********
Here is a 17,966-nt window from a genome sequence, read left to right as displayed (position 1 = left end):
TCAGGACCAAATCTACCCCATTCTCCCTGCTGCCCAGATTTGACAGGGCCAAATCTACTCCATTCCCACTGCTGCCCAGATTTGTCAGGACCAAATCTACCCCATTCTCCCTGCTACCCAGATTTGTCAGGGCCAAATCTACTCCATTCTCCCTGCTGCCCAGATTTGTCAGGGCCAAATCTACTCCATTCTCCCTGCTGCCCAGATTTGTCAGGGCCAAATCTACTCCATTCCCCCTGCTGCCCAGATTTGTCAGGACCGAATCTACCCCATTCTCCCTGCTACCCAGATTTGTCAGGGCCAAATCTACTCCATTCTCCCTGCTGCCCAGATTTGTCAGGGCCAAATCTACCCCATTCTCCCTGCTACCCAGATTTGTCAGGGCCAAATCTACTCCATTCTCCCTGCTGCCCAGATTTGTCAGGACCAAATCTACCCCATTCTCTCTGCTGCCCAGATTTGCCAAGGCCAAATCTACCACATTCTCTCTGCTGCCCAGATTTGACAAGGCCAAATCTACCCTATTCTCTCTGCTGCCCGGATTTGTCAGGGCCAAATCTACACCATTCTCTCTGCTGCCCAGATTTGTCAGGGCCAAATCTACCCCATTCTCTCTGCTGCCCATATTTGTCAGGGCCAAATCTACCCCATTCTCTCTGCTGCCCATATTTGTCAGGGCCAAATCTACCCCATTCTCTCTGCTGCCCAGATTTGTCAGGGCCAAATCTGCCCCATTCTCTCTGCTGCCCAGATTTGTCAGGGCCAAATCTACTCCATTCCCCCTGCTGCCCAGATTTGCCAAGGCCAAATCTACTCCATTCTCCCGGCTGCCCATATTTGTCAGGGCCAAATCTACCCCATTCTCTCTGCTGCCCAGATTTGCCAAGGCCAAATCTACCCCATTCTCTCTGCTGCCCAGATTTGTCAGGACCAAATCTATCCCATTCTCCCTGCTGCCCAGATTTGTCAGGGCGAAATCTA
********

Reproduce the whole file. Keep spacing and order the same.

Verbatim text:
Here is a 17,966-nt window from a genome sequence, read left to right as displayed (position 1 = left end):
TCAGGACCAAATCTACCCCATTCTCCCTGCTGCCCAGATTTGACAGGGCCAAATCTACTCCATTCCCACTGCTGCCCAGATTTGTCAGGACCAAATCTACCCCATTCTCCCTGCTACCCAGATTTGTCAGGGCCAAATCTACTCCATTCTCCCTGCTGCCCAGATTTGTCAGGGCCAAATCTACTCCATTCTCCCTGCTGCCCAGATTTGTCAGGGCCAAATCTACTCCATTCCCCCTGCTGCCCAGATTTGTCAGGACCGAATCTACCCCATTCTCCCTGCTACCCAGATTTGTCAGGGCCAAATCTACTCCATTCTCCCTGCTGCCCAGATTTGTCAGGGCCAAATCTACCCCATTCTCCCTGCTACCCAGATTTGTCAGGGCCAAATCTACTCCATTCTCCCTGCTGCCCAGATTTGTCAGGACCAAATCTACCCCATTCTCTCTGCTGCCCAGATTTGCCAAGGCCAAATCTACCACATTCTCTCTGCTGCCCAGATTTGACAAGGCCAAATCTACCCTATTCTCTCTGCTGCCCGGATTTGTCAGGGCCAAATCTACACCATTCTCTCTGCTGCCCAGATTTGTCAGGGCCAAATCTACCCCATTCTCTCTGCTGCCCATATTTGTCAGGGCCAAATCTACCCCATTCTCTCTGCTGCCCATATTTGTCAGGGCCAAATCTACCCCATTCTCTCTGCTGCCCAGATTTGTCAGGGCCAAATCTGCCCCATTCTCTCTGCTGCCCAGATTTGTCAGGGCCAAATCTACTCCATTCCCCCTGCTGCCCAGATTTGCCAAGGCCAAATCTACTCCATTCTCCCGGCTGCCCATATTTGTCAGGGCCAAATCTACCCCATTCTCTCTGCTGCCCAGATTTGCCAAGGCCAAATCTACCCCATTCTCTCTGCTGCCCAGATTTGTCAGGACCAAATCTATCCCATTCTCCCTGCTGCCCAGATTTGTCAGGGCGAAATCTA